Thank you, Slim, for today’s laugh!

        Reply
    1. Robert McGregor

      I guess “fingerprint ID” is not so secure after all. She just grabbed his thumb while he slept. We’ve heard stories about drug dealers cutting off thumbs to use the fingerprint to open phones. Even Hollywood had a movie scene where the villain kills the guy, then grabs his dead palm and shoves it on the “reader: to open up the missile computer and try to start nuclear war. Maybe the old-fashioned numeric or alpha-numeric passcode is better. How does the iPhone X “face ID” fit into this? Can’t the the Iranian wife hold her husband’s phone in front of her husband’s face? For the average person, the main security worry with iPhones may be having your phone broken into by a family member rather than a stranger who is trying to steal your ID or corporate intelligence.

      Reply
    2. Robert McGregor

      I guess “fingerprint ID” is not so secure after all. She just grabbed his thumb while he slept. We’ve heard stories about drug dealers cutting off thumbs to use the fingerprint to open phones. Even Hollywood had a movie scene where the villain kills the guy, then grabs his dead palm and shoves it on the reader to open up the missile computer and try to start nuclear war. Maybe the old-fashioned numeric or alpha-numeric passcode is better. How does the iPhone X “face ID” fit into this? Can’t the the Iranian wife hold her husband’s phone in front of her husband’s face? For the average person, the main security worry with iPhones may be having your phone broken into by a family member rather than a stranger who is trying to steal your ID or corporate intelligence.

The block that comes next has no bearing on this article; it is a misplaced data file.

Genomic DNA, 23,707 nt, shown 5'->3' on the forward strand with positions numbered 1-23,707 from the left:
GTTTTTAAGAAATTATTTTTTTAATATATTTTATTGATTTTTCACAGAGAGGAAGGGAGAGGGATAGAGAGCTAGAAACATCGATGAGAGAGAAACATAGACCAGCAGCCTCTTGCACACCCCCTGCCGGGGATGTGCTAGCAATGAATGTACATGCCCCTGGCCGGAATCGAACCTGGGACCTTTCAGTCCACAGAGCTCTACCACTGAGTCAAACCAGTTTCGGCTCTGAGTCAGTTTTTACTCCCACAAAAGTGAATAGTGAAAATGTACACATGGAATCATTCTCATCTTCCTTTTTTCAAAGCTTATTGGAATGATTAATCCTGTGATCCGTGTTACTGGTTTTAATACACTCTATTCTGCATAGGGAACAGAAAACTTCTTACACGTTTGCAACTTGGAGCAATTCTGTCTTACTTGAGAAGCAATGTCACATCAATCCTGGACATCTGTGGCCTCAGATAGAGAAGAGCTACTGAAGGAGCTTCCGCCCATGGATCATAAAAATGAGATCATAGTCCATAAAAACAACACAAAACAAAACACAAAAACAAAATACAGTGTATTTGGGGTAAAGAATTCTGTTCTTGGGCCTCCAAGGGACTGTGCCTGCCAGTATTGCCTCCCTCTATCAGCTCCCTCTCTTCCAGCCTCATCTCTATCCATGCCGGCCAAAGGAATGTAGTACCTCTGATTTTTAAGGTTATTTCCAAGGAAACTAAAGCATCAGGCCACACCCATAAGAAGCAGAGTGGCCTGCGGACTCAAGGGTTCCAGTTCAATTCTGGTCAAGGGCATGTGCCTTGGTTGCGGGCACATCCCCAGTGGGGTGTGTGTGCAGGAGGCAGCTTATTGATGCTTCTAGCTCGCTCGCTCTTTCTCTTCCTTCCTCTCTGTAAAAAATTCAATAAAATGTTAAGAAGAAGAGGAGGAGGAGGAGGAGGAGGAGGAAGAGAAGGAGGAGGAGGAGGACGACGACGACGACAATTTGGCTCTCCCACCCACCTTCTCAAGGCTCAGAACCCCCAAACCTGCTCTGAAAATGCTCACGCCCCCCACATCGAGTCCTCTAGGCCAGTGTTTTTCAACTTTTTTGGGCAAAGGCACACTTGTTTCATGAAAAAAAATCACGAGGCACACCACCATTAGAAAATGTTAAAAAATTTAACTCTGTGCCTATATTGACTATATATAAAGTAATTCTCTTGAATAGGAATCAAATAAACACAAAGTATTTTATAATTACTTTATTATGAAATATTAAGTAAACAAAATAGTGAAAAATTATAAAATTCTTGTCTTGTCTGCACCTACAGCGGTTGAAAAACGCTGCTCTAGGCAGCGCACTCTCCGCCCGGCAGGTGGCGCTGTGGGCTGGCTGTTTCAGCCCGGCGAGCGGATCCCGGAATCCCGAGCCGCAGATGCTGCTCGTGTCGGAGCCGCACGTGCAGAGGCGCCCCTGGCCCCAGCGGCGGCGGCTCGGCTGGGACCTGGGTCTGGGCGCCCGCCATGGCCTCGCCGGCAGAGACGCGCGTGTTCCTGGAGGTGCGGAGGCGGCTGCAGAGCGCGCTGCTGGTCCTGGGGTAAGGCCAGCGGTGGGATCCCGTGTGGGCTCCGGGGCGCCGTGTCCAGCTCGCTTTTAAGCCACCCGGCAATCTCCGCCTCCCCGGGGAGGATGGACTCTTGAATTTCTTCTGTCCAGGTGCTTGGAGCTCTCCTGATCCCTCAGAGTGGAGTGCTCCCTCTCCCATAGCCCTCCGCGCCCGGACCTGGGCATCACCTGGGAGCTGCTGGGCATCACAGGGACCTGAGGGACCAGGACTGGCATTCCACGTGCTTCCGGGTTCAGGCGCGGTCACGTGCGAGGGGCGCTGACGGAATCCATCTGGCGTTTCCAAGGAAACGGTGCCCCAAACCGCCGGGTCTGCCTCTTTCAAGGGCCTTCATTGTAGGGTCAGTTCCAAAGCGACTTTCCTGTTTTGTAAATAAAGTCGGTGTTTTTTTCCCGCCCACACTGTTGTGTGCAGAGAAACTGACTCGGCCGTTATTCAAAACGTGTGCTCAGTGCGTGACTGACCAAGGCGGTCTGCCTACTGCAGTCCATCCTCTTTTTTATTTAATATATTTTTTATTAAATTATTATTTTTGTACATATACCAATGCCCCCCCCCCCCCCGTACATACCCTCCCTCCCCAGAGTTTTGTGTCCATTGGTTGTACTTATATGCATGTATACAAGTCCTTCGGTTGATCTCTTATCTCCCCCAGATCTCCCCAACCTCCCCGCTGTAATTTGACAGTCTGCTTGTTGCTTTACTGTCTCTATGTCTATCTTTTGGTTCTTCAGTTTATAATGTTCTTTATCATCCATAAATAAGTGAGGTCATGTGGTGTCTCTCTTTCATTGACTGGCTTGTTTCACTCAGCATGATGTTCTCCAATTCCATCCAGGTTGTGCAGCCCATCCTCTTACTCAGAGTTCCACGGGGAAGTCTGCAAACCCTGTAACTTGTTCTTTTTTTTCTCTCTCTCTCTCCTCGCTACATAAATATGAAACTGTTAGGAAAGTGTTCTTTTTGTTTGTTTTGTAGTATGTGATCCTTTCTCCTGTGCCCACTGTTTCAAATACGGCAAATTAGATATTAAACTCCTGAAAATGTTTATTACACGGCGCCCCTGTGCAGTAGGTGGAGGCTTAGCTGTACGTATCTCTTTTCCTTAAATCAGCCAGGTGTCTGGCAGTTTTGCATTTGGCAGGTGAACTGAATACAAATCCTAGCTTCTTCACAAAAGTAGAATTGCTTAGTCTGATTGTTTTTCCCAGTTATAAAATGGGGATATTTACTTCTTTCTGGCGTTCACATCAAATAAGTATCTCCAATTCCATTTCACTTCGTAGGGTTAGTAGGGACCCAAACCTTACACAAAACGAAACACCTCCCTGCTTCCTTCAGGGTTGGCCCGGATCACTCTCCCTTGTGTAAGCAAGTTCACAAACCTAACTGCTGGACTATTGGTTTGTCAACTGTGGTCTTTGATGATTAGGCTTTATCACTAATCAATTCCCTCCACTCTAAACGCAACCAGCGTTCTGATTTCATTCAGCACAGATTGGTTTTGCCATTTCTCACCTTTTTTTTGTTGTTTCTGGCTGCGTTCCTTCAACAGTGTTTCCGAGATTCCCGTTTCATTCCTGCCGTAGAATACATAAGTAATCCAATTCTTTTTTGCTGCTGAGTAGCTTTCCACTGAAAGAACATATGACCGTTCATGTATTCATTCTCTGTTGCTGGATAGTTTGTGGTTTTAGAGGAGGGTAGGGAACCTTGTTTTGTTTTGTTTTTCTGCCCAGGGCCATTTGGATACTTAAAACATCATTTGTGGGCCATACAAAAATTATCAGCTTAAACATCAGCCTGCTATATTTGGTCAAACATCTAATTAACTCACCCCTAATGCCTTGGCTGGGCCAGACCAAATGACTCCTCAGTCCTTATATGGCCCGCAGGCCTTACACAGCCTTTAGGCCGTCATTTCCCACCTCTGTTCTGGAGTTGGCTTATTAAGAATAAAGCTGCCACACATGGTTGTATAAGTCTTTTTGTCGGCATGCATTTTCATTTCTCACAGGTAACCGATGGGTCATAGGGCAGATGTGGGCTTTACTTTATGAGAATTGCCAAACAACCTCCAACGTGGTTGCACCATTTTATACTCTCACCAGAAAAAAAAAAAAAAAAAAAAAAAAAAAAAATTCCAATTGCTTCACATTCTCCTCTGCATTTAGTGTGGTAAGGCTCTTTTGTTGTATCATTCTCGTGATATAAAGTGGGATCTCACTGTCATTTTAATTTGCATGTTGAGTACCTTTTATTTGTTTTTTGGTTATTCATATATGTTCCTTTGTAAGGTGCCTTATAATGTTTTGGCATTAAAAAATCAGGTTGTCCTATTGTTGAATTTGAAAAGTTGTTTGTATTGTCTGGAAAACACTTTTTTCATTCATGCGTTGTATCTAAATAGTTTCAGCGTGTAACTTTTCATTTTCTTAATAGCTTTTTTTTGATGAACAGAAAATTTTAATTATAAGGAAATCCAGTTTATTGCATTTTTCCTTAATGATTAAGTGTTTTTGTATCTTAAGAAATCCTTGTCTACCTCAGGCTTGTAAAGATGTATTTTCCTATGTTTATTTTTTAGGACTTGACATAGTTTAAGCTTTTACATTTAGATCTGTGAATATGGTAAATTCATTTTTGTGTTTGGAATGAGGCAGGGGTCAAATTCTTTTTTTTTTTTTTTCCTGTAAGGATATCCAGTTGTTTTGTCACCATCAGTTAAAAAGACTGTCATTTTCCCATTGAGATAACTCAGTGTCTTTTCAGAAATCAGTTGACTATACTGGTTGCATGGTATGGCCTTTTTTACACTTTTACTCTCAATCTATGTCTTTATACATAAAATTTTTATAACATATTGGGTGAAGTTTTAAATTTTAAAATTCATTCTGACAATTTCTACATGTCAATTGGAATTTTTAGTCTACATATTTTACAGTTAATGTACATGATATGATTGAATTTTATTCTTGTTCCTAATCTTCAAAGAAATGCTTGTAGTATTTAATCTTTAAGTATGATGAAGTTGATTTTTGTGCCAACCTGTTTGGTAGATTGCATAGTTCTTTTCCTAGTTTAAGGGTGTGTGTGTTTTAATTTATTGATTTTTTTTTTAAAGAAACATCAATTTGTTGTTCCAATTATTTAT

Reply
      1. OpenThePodBayDoorsHAL

        What is my IT guy supposed to do with our company password policy that states they must be changed every 90 days…thumb transplants? Facial plastic surgery?

        Reply
    1. Jane

      I loved the way the solution to such problems is said to be adding sensor devices to the semi. No mention that a shuttle driver would not have just stopped, he would have been leaning heavily on his horn.